New FSA E Bike Motor First Look

New FSA E Bike Motor First Look


(upbeat music) – [Man] We’ve got a really exciting first look for you today. And I don’t think it’s something we’ve featured before on GCN. It’s a brand new, e-bike motor from FSA. And we’re going to tell you how
it works and all the details. But, before we do that, make sure you subscribe to the channel, if you haven’t already done so, and click on the bell icon so you’ll receive a notification every time we upload a new video. (upbeat music) FSA is traditionally a component company, known for their handlebars, their stems and their wheel sets. More recently though, we’ve seen them diversify with their wireless group sets. The K Force We. This is something we’re seeing cycling brands doing more and more of. Think of a company like Specialized. They make pretty much every product you could need on a bike. But, for FSA, this is their first step into the e-bike market
and I love an e-bike, so I’m quite curious
to see what it’s like. (house music) Starting with the important bits. This rear hub is the system’s motor. And it basically means
that the bike remains looking like a completely
standard road bike, which, in fact, when fitted
with a large cassette and a disc rotor on the other side, from side on, means you can barely tell there’s a motor in the rear hub at all. Fittingly, for FSA, as a component brand, FSA have designed four wheel sets to feature the motor hub. These are the top of the range, aero Vision Metron 40 SL Disc, the Trimax 30 disc, Team 30 disc and the gravel specific
AGX wheel sets as well. FSA do say they are
also working on a number of other e-bike wheel sets, so that they can make sure they offer a complete range of wheel sets, both for road and gravel. One of the other positives for having the motor in the rear hub is that manufacturers can leave the bike geometry exactly as standard. The reason I say this is that some bottom bracket motors actually have a larger Q-factor. This is the distance
between the two pedals. And then some frames simply
won’t fit a large battery and a motor in the
extra small frame sizes. (house music) But having the motor in
the rear hub means that the Q-factor can stay as standard, and the motor will fit in
even the smallest of frames. And I have to say, it does
feel like a standard road bike. That is, until I start to pedal. (house music) Powering that motor in the rear hub is a 250 watt hour battery hidden away, down here, in a down tube. And if, like me, you’re not paying too
much attention to detail, you may have been hard pressed to realize that this was actually an e-bike at all. FSA will also be offering a 250 watt hour battery extender that will tuck neatly into
your seat tube bottle cage. Now, they haven’t given us
any specific range statistics, but, with a battery capacity that large, I think it’s fair to say, it’s going to be fairly substantial. As with all e-bikes, and
fitting with e-bike legislation, in Europe, the FSA motor
will cut out at 25 KM an hour and 32 KM an hour in the USA. When it does cut out though, FSA claim that the way the motor works will mean there is minimal
drive train friction. Up here on the top tube,
we have the power control. These days, on e-bikes, you generally see two types of power control. Either a little toggle up on the bars or this neat, sleek, single button integrated into the top tube. And I do think that these just look that little bit neater and, again, make it harder to tell that it actually is an e-bike at all. You can use the control to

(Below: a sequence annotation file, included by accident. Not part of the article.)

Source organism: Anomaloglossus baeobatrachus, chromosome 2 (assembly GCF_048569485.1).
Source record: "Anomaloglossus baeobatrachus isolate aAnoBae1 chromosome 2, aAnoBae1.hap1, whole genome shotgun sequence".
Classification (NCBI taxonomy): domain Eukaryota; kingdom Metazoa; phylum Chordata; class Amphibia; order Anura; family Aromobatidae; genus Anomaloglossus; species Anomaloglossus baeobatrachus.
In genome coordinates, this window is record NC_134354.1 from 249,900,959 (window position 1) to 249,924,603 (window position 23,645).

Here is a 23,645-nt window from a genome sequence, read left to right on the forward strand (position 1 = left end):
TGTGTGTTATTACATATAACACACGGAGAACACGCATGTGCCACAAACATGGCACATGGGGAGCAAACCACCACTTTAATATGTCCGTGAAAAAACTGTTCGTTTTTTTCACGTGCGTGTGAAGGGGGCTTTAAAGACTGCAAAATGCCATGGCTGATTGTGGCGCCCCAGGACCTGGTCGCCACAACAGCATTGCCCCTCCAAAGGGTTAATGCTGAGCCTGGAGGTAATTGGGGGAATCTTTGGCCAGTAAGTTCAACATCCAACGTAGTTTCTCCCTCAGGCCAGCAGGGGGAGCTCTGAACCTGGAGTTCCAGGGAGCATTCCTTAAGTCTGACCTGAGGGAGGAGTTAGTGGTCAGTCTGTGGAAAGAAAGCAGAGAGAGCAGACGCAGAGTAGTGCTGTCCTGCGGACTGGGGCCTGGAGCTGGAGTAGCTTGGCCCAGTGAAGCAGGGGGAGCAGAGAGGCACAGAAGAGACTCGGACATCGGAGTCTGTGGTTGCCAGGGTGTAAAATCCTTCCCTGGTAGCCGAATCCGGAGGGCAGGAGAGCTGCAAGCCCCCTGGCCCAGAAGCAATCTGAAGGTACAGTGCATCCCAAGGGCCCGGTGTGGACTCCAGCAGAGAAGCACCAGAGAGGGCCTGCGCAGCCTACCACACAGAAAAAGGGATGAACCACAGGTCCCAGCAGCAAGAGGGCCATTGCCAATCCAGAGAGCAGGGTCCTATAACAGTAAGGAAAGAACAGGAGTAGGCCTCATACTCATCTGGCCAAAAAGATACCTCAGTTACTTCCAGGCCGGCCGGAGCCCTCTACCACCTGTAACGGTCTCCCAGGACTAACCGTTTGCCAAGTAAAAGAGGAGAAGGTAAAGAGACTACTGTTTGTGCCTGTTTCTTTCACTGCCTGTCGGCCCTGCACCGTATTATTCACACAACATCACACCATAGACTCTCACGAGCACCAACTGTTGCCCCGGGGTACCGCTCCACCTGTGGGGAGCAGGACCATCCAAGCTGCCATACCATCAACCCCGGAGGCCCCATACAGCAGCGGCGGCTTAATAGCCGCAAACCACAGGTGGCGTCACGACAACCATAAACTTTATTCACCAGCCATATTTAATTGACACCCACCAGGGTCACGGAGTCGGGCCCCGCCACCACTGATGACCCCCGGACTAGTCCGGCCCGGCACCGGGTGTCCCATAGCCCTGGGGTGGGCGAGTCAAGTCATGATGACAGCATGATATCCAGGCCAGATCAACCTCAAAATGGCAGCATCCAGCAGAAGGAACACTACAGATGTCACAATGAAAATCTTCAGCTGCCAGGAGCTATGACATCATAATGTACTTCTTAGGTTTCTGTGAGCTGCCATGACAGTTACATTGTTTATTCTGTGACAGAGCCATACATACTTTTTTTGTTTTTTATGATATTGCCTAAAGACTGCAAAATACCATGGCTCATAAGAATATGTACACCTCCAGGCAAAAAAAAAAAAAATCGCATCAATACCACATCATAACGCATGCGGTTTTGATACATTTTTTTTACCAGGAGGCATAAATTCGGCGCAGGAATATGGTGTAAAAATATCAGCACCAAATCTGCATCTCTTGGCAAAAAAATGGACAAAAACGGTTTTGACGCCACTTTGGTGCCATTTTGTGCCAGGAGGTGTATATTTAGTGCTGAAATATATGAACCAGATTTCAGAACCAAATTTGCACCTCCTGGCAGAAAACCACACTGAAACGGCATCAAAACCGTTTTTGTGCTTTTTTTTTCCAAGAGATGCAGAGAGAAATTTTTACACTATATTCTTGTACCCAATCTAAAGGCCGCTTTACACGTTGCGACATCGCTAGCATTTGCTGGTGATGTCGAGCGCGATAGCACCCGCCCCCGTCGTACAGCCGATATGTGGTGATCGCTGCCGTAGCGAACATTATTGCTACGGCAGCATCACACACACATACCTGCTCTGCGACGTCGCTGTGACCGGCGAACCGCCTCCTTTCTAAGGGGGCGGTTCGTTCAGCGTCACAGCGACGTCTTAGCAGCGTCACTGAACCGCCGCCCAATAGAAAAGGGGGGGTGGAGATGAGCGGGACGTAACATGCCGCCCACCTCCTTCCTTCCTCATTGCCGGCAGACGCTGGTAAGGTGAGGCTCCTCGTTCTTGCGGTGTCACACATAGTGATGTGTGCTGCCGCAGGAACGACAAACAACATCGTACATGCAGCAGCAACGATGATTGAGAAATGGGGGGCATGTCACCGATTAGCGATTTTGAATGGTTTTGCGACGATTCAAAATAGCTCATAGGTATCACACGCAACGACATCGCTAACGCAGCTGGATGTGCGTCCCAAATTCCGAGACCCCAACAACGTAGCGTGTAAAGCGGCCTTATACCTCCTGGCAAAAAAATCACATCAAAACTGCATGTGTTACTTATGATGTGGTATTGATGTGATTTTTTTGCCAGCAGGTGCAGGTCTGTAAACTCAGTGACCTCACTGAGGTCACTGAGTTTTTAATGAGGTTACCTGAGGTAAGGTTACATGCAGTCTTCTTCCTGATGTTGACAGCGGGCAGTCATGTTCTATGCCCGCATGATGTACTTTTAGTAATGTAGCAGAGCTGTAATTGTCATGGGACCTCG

toggle between the five modes. From green, which is an eco mode. Gives you the longest battery life. Right up to red, which is
the full-on, turbo mode, providing you with 250
watts of extra power. And even on full blast, on the turbo mode, the motor’s impressively quiet. I mean, I can’t hear it over me speaking. And it’s only putting
out under 55 decibels. Now, at this point in the video, I’m meant to tell you that I’m going to use the turbo mode, ’cause I’m not as fit as I used to be. The real reason I’m using turbo mode is, it’s just a lot more fun on these hills. (house music) Altogether, FSA claim a
complete system weight of just four kilos, which
is really competitive, and should mean it won’t be too difficult to get a complete bike
weight down to 11 kilos. Even our pre-production sample
here weighs 12 and a half. As you would expect
from a new e-bike motor, the FSA system comes with its own app. This contains all the normal features that you would expect, such as allowing you to
check your battery life, the charge status of your battery, and a full diagnostic center that also allows you to connect to the FSA service centers, in case you do have any
problems with your bike. Also, you can record your ride, and even check your usage statistics. So you could work out if
you’re using your motor in the most efficient way possible. But the most interesting
part of the app, for me, is that it includes full
GPS turn-by-turn navigation. Which pretty much makes this app the one stop shop for riding your e-bike. So there you go, the FSA e-bike motor. I’ve always been a big e-bike fan myself, but I want to know, have you ever tried out an
e-bike yourself at home? And if not, why not? Let us know in the comments down below. Give this video a big
thumbs up if you enjoyed it. Or if it persuaded you to
have a go on an e-bike. And if you haven’t already done so, check out John’s latest garbage to gravel episode over there.